Sia – “Elastic Heart” Video (Feat. Shia LaBeouf & Maddie Ziegler)
The day after Sia was announced as the musical guest for the 1/17 episode of SNL, she has revealed a new music video starring fellow grocery bag enthusiast Shia LaBeouf and “Chandelier” star Maddie Ziegler. “Elastic Heart” is a not-particularly-memorable track from last year’s 1000 Forms Of Fear, but Sia and co-director Daniel Askill have turned it into one of the most memorable music videos I’ve seen in a long time. It’s a dance-battle cage match between LaBeouf and Ziegler, and it’s entertaining enough (and Shia enough) to go insanely viral. The Sia/Shia connection! Watch below.
In January 2014, LaBeouf stated that his Twitter account was “meta-modernist performance art”, following a sequence of appropriated Twitter apologies and skywriting messages in response to revelations he had plagiarized the work of graphic novelist Daniel Clowes. Collaborating with British artist Luke Turner and Finnish performance artist Nastja Säde Rönkkö, LaBeouf embarked upon a series of actions described by Dazed as “a multi-platform meditation on celebrity and vulnerability.”
On 9 February 2014, LaBeouf caused controversy at the Berlin Film Festival by walking out of the press conference for Nymphomaniac, quoting the famous “seagulls” statement made by French footballer Eric Cantona: “When the seagulls follow the trawler, it is because they think sardines will be thrown into the sea.” Later that night, he arrived at the red carpet wearing a brown paper bag over his head emblazoned with the words “I am not famous anymore”.
Two days later, LaBeouf, Rönkkö and Turner staged a six-day performance in a Los Angeles gallery entitled #IAMSORRY, in which LaBeouf sat wearing a tuxedo and the paper bag, silently crying in front of visitors.Attendees were allowed to enter one at a time, and invited to choose an item from a table of “implements” to take in with them, including a Transformers toy, an Indiana Jones whip, a bottle of Jack Daniel’s, a pair of pliers, a ukulele, a bowl full of hateful tweets directed at LaBeouf, and a copy of Clowes‘s book The Death-Ray.Time columnist Joel Stein, who spent three days waiting in line to see the performance, observed that LaBeouf “was immensely present,” and that “he was whatever was projected upon him,” while Kate Knibbs of The Daily Dot found the experience “genuinely disturbing”, and “felt like I was further dehumanizing someone whose humanity I’d discounted.” The Daily Beast‘s Andrew Romano opined that “there was more going on in those few seconds than in a lot of contemporary art. LaBeouf’s look-at-me Internet penance ritual had become an actual moment between actual people.” The following November, in an email interview with Dazed Digital, LaBeouf said that a woman “stripped [his] clothing and proceeded to rape [him]” during the February performance.
The Guardian and Time both suggested that #IAMSORRY bore a resemblance to Marina Abramović‘s The Artist is Present, although Abramović herself stated that “this is not the same work,” commenting that LaBeouf’s performance was “a pretty strong statement,” and that she found it very interesting “that the Hollywood world wanted to go back to performance…to be connected to [the] direct public, which, you know, being a Hollywood actor doesn’t permit you.” James Franco also voiced his support of LaBeouf, writing a New York Times article in which he called LaBeouf’s project “a worthy one”, describing it as a piece “in which a young man in a very public profession tries to reclaim his public persona.” During LaBeouf’s performance, Jerry O’Connell parodied the project by opening his own art installation, #IAMSORRYTOO, right next door to the gallery in a stunt for comedy video website Funny or Die.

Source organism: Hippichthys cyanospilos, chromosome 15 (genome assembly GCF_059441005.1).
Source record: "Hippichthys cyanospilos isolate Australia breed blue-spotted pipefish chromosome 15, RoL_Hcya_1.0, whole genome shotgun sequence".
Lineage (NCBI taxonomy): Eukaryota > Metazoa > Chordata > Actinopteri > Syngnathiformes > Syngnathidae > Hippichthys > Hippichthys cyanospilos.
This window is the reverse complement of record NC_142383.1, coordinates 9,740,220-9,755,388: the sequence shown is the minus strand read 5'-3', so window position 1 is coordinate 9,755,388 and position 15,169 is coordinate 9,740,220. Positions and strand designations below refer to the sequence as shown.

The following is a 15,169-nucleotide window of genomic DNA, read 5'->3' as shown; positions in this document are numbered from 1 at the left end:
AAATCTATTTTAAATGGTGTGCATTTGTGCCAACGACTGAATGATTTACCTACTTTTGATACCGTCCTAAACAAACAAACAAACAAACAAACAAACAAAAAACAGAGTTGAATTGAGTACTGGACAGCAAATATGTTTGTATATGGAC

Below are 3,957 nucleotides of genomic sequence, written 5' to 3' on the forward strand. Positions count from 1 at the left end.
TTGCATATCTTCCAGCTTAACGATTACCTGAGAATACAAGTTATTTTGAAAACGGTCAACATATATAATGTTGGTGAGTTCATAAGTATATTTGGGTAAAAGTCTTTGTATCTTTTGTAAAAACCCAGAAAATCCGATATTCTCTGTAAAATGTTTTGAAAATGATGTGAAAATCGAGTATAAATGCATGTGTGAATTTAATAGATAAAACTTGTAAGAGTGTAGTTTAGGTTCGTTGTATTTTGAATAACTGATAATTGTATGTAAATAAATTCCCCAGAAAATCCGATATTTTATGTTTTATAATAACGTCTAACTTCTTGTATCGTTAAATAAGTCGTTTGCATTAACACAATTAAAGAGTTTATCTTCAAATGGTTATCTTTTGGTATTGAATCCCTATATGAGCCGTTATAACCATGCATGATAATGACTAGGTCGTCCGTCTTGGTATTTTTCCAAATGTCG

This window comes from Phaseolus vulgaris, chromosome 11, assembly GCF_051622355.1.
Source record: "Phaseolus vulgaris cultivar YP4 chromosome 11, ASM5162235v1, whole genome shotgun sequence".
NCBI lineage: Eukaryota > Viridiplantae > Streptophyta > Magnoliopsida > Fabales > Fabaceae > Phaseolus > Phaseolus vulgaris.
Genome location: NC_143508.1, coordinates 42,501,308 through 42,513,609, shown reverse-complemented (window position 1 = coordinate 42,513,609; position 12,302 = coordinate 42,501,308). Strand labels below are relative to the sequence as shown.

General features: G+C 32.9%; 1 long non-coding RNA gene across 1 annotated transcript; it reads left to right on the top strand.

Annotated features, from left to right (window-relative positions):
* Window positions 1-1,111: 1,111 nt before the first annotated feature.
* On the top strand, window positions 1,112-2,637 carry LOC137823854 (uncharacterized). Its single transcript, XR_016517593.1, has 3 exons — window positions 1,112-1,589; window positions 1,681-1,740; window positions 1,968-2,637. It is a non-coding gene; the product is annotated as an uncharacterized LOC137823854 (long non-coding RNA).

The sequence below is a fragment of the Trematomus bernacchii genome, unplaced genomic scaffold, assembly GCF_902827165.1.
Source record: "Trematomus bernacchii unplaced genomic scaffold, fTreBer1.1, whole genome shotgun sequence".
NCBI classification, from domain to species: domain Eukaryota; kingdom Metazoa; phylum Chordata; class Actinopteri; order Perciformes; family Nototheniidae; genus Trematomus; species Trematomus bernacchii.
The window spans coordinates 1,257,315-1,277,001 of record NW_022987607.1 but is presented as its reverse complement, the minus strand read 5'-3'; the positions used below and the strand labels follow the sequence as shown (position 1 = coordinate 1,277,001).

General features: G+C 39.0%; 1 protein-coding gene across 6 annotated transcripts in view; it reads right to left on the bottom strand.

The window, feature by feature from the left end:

On Presidents’ Day 2014, the day after LaBeouf’s gallery performance ended, LaBeouf arranged for skywriting over Los Angeles to display the message “#StartCreating”. This was in contrast to a similar skywriting message, “#StopCreating”, which LaBeouf had made the previous month in reference to a cease and desist letter Clowes‘s lawyer had sent him.
In May 2014, LaBeouf took part in an exhibition at London’s Auto Italia South East with a performance entitled Meditation for Narcissists, in which he jumped rope for an hour via a live Skype link. During the performance, LaBeouf invited the audience to take the ropes provided in the gallery and “join me on my quest to find my inner self.” Dazedreported that the performance’s attendees “all gave off an air of self-consciousness that came not from watching themselves in a digital mirror, but from being under the gaze of someone who is usually—constantly—under the gaze of the public.”
During 2014, LaBeouf gave lectures via Skype at the London College of Fashion, in which he read passages from Guy Debord‘s 1967 Situationist work The Society of the Spectacle, and at Radboud University Nijmegen, where he presented a talk on metamodernism. Turner’s 2011 Metamodernist Manifesto has also been credited to his collaborator LaBeouf, defining metamodernism as “the mercurial condition between and beyond irony and sincerity, naivety and knowingness, relativism and truth, optimism and doubt, in pursuit of a plurality of disparate and elusive horizons,” and concluding with a call to “go forth and oscillate!”